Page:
Hong Kong braced for rare strikes and further protests amid an escalating standoff over a controversial bill that would allow extraditions to mainland China.
Local companies said they would suspend work or allow flexible office hours on June 12 to accommodate workers
planning to demonstrate near the city’s Legislative Council, which will meet to debate amendments.
The Hong Kong Confederation of Trade Unions, a pro-democracy labour group, and several student associations urged members to join the strike and reprise a protest that drew hundreds of thousands.
The US expressed “grave concern” over Hong Kong legislation that would for the first time allow extraditions to mainland China, raising pressure on
Beijing as the city braces for new protests and potential strikes amid a showdown over the proposal.
The bill “could undermine Hong Kong’s autonomy and negatively impact the territory’s long-standing protections of human rights, fundamental freedoms and democratic values,” State Department spokeswoman Morgan Ortagus told reporters in Washington.
The Hong Kong government said it opposed the student strike. It urged schools to make their pupils’ safety a priority and respect different opinions, Hong Kong’s Under Secretary for Education Choi Yuk Lin said.
Opponents want Hong Kong’s leader, Chief Executive Carrie Lam, to withdraw the legislation and threatened to organise a bigger, general strike June 17 to keep up the pressure.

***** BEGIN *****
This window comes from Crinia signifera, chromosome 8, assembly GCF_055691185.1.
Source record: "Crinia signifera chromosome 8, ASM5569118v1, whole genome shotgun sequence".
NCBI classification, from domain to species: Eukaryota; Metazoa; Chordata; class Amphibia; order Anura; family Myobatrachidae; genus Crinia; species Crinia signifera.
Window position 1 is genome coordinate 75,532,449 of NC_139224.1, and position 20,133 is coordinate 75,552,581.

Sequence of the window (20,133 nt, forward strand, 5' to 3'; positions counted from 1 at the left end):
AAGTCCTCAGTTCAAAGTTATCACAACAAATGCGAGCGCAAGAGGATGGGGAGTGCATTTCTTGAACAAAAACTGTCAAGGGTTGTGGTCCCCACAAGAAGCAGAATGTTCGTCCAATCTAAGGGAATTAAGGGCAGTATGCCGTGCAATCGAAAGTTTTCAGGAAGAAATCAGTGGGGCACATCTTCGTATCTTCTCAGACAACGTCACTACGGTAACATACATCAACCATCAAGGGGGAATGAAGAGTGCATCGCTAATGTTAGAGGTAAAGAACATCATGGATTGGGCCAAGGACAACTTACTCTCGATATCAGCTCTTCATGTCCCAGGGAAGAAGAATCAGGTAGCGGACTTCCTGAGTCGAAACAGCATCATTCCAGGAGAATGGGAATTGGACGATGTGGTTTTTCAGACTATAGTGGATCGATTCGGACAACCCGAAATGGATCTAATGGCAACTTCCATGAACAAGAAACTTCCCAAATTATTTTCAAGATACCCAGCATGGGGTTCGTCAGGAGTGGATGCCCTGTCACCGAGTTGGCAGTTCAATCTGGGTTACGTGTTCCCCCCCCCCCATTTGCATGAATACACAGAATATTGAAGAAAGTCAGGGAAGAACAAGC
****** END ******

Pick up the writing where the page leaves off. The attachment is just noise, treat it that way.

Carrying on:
“We are calling on Hong Kong people to come and join our protest rally right outside LegCo,” opposition lawmaker Claudia Mo said a news conference with other protest organisers. “When we will call this off is up to Carrie Lam. If she doesn’t scrap this controversial extradition bill, Hong Kongers will fight on.”
Meanwhile, Lam cancelled a monthly legislative question-and-answer session. Lam’s popularity fell to its lowest rating since she took power in 2017, according to a survey by Hong Kong University’s Public Opinion Programme.
Law firm Vidler & Co Solicitors said it had notified all employees that “in the event they wished to act in accordance with their conscience” and not attend work to go on strike against the bill, the firm would support their actions.
While the potential scale of the strike was difficult to assess, one unconfirmed list of participating companies circulating online had grown to 1,000 mostly local firms. People claiming to be airline crews and teachers urged strikes in their own organisations online.
Hundreds of thousands of protesters wearing white and calling for Lam’s resignation marched through the centre of the city in one of the biggest mass demonstrations since the city was returned from British rule in 1997.
The extradition bill has been criticised by Western governments and international business organisations as a threat to the “one country, two systems” framework credited with maintaining Hong Kong’s status as a global financial centre.